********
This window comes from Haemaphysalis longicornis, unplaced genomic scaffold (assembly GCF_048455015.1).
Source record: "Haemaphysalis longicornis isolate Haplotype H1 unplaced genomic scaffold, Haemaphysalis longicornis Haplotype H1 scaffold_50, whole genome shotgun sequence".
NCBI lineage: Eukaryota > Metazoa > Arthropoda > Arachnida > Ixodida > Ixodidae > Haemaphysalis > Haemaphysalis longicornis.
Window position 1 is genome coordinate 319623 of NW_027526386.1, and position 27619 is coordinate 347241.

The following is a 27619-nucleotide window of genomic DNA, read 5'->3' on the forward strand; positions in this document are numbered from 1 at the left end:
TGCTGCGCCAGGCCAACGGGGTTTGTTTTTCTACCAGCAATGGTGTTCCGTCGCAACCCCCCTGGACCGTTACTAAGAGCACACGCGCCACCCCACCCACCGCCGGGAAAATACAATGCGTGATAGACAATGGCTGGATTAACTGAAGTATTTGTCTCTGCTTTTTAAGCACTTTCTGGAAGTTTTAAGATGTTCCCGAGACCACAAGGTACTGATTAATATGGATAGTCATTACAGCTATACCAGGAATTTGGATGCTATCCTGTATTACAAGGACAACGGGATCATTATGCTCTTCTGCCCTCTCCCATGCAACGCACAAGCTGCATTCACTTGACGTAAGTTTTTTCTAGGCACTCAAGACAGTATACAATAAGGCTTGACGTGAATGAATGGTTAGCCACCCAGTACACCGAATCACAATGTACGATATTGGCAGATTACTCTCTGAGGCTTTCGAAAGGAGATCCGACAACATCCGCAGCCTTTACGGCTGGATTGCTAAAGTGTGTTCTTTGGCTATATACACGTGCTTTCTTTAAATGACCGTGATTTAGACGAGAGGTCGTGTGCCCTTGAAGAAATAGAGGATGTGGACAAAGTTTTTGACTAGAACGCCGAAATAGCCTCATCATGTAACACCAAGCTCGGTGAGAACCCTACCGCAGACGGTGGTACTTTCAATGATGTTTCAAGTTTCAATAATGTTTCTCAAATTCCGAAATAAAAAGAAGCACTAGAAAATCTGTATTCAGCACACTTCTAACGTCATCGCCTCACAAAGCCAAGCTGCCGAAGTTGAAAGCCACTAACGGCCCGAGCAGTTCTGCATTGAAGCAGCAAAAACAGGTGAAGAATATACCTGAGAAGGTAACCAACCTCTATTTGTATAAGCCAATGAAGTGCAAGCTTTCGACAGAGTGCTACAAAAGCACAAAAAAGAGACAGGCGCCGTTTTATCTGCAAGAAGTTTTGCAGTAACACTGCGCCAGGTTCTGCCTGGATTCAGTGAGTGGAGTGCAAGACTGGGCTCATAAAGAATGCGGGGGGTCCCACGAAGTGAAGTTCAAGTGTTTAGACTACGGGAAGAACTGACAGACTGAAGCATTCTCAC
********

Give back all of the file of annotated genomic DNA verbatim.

This window comes from Haemaphysalis longicornis, unplaced genomic scaffold (assembly GCF_048455015.1).
Source record: "Haemaphysalis longicornis isolate Haplotype H1 unplaced genomic scaffold, Haemaphysalis longicornis Haplotype H1 scaffold_50, whole genome shotgun sequence".
NCBI lineage: Eukaryota > Metazoa > Arthropoda > Arachnida > Ixodida > Ixodidae > Haemaphysalis > Haemaphysalis longicornis.
Window position 1 is genome coordinate 319623 of NW_027526386.1, and position 27619 is coordinate 347241.

The following is a 27619-nucleotide window of genomic DNA, read 5'->3' on the forward strand; positions in this document are numbered from 1 at the left end:
TGCTGCGCCAGGCCAACGGGGTTTGTTTTTCTACCAGCAATGGTGTTCCGTCGCAACCCCCCTGGACCGTTACTAAGAGCACACGCGCCACCCCACCCACCGCCGGGAAAATACAATGCGTGATAGACAATGGCTGGATTAACTGAAGTATTTGTCTCTGCTTTTTAAGCACTTTCTGGAAGTTTTAAGATGTTCCCGAGACCACAAGGTACTGATTAATATGGATAGTCATTACAGCTATACCAGGAATTTGGATGCTATCCTGTATTACAAGGACAACGGGATCATTATGCTCTTCTGCCCTCTCCCATGCAACGCACAAGCTGCATTCACTTGACGTAAGTTTTTTCTAGGCACTCAAGACAGTATACAATAAGGCTTGACGTGAATGAATGGTTAGCCACCCAGTACACCGAATCACAATGTACGATATTGGCAGATTACTCTCTGAGGCTTTCGAAAGGAGATCCGACAACATCCGCAGCCTTTACGGCTGGATTGCTAAAGTGTGTTCTTTGGCTATATACACGTGCTTTCTTTAAATGACCGTGATTTAGACGAGAGGTCGTGTGCCCTTGAAGAAATAGAGGATGTGGACAAAGTTTTTGACTAGAACGCCGAAATAGCCTCATCATGTAACACCAAGCTCGGTGAGAACCCTACCGCAGACGGTGGTACTTTCAATGATGTTTCAAGTTTCAATAATGTTTCTCAAATTCCGAAATAAAAAGAAGCACTAGAAAATCTGTATTCAGCACACTTCTAACGTCATCGCCTCACAAAGCCAAGCTGCCGAAGTTGAAAGCCACTAACGGCCCGAGCAGTTCTGCATTGAAGCAGCAAAAACAGGTGAAGAATATACCTGAGAAGGTAACCAACCTCTATTTGTATAAGCCAATGAAGTGCAAGCTTTCGACAGAGTGCTACAAAAGCACAAAAAAGAGACAGGCGCCGTTTTATCTGCAAGAAGTTTTGCAGTAACACTGCGCCAGGTTCTGCCTGGATTCAGTGAGTGGAGTGCAAGACTGGGCTCATAAAGAATGCGGGGGGTCCCACGAAGTGAAGTTCAAGTGTTTAGACTACGGGAAGAACTGACAGACTGAAGCATTCTCAC